Date of Graduation
Statler College of Engineering and Mineral Resources
Lane Department of Computer Science and Electrical Engineering
Lawrence A. Hornak.
Sensors based on evanescent wave techniques have the potential to detect minute change in refractive index arising from surface modifications. The biosensor device architecture evaluated in this work is the SPARROW (Stacked Planar Affinity Regulated Resonant Optical Waveguide) structure. This architecture can operate as a biosensor through the change in the coupled optical power resulted from antigen bonding to the bio-layer. Its stacked film arrangement with no lateral patterning offers a potentially less complex structure for fabrication. This thesis describes the process developed to optically characterize the alumina waveguides of the SPARROW device and investigates waveguide film quality as a function of fabrication parameters. Parameters include e-beam deposition drive current and oxygen flow rate. Losses of 1-3 dB/cm have been measured for usable guiding films using the scattered power measurement technique. Microfluidic channel hybrid integration with the SPARROW device and flow cell experiments are discussed. Coupled power and coupling length variation with top waveguide thickness and index is also evaluated and discussed.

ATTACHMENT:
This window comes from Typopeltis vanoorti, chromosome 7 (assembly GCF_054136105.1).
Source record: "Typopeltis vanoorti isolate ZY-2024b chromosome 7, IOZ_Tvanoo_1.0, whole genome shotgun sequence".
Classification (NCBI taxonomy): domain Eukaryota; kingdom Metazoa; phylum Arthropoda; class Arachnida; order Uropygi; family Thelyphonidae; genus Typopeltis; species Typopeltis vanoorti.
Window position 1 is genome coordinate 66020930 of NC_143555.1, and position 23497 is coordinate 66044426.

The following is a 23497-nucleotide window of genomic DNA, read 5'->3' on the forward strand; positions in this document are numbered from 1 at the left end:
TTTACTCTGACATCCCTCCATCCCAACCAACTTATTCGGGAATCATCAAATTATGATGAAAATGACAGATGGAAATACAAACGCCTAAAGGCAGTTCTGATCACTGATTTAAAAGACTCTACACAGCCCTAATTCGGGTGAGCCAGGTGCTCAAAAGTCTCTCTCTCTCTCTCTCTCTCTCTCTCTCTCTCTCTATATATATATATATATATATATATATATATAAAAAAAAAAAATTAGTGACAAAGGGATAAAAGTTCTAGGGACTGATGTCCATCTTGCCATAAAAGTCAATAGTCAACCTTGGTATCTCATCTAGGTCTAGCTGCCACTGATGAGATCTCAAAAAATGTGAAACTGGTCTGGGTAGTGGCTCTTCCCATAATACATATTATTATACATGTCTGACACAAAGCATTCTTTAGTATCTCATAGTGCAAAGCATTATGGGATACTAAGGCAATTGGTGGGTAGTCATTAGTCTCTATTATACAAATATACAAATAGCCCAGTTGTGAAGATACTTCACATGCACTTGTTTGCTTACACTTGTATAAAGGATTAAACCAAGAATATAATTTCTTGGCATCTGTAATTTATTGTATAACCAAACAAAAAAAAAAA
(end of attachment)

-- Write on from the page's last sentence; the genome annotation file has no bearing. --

Samudrala, Pavan Kumar, "Alumina waveguide characterization and SPARROW biosensor modeling" (2006). Graduate Theses, Dissertations, and Problem Reports. 1786.